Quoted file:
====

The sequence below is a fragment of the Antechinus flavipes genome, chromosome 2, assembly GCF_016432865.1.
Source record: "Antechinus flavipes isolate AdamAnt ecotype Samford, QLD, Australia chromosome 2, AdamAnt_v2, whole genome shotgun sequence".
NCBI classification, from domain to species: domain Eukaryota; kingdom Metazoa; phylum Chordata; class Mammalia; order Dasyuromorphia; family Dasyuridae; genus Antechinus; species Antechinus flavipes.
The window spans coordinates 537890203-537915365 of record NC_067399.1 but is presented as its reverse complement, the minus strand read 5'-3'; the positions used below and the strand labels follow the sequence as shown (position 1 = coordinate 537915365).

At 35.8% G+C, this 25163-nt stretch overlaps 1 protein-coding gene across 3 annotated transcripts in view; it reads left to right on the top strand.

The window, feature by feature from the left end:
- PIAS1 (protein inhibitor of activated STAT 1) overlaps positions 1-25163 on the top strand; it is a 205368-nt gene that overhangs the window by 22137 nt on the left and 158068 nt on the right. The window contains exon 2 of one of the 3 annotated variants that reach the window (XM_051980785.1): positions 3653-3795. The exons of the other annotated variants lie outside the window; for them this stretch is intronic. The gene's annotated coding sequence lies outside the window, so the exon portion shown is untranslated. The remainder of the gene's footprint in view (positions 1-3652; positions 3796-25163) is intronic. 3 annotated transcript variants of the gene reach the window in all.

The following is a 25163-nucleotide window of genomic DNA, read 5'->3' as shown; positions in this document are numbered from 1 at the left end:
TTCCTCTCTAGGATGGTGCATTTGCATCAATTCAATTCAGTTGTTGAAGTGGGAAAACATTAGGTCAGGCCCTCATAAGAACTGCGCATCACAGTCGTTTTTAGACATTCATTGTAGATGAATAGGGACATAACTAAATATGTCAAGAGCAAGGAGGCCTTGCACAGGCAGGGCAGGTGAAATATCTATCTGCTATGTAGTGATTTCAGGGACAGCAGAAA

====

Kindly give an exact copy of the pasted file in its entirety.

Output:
The sequence below is a fragment of the Antechinus flavipes genome, chromosome 2, assembly GCF_016432865.1.
Source record: "Antechinus flavipes isolate AdamAnt ecotype Samford, QLD, Australia chromosome 2, AdamAnt_v2, whole genome shotgun sequence".
NCBI classification, from domain to species: domain Eukaryota; kingdom Metazoa; phylum Chordata; class Mammalia; order Dasyuromorphia; family Dasyuridae; genus Antechinus; species Antechinus flavipes.
The window spans coordinates 537890203-537915365 of record NC_067399.1 but is presented as its reverse complement, the minus strand read 5'-3'; the positions used below and the strand labels follow the sequence as shown (position 1 = coordinate 537915365).

At 35.8% G+C, this 25163-nt stretch overlaps 1 protein-coding gene across 3 annotated transcripts in view; it reads left to right on the top strand.

The window, feature by feature from the left end:
- PIAS1 (protein inhibitor of activated STAT 1) overlaps positions 1-25163 on the top strand; it is a 205368-nt gene that overhangs the window by 22137 nt on the left and 158068 nt on the right. The window contains exon 2 of one of the 3 annotated variants that reach the window (XM_051980785.1): positions 3653-3795. The exons of the other annotated variants lie outside the window; for them this stretch is intronic. The gene's annotated coding sequence lies outside the window, so the exon portion shown is untranslated. The remainder of the gene's footprint in view (positions 1-3652; positions 3796-25163) is intronic. 3 annotated transcript variants of the gene reach the window in all.

The following is a 25163-nucleotide window of genomic DNA, read 5'->3' as shown; positions in this document are numbered from 1 at the left end:
TTCCTCTCTAGGATGGTGCATTTGCATCAATTCAATTCAGTTGTTGAAGTGGGAAAACATTAGGTCAGGCCCTCATAAGAACTGCGCATCACAGTCGTTTTTAGACATTCATTGTAGATGAATAGGGACATAACTAAATATGTCAAGAGCAAGGAGGCCTTGCACAGGCAGGGCAGGTGAAATATCTATCTGCTATGTAGTGATTTCAGGGACAGCAGAAA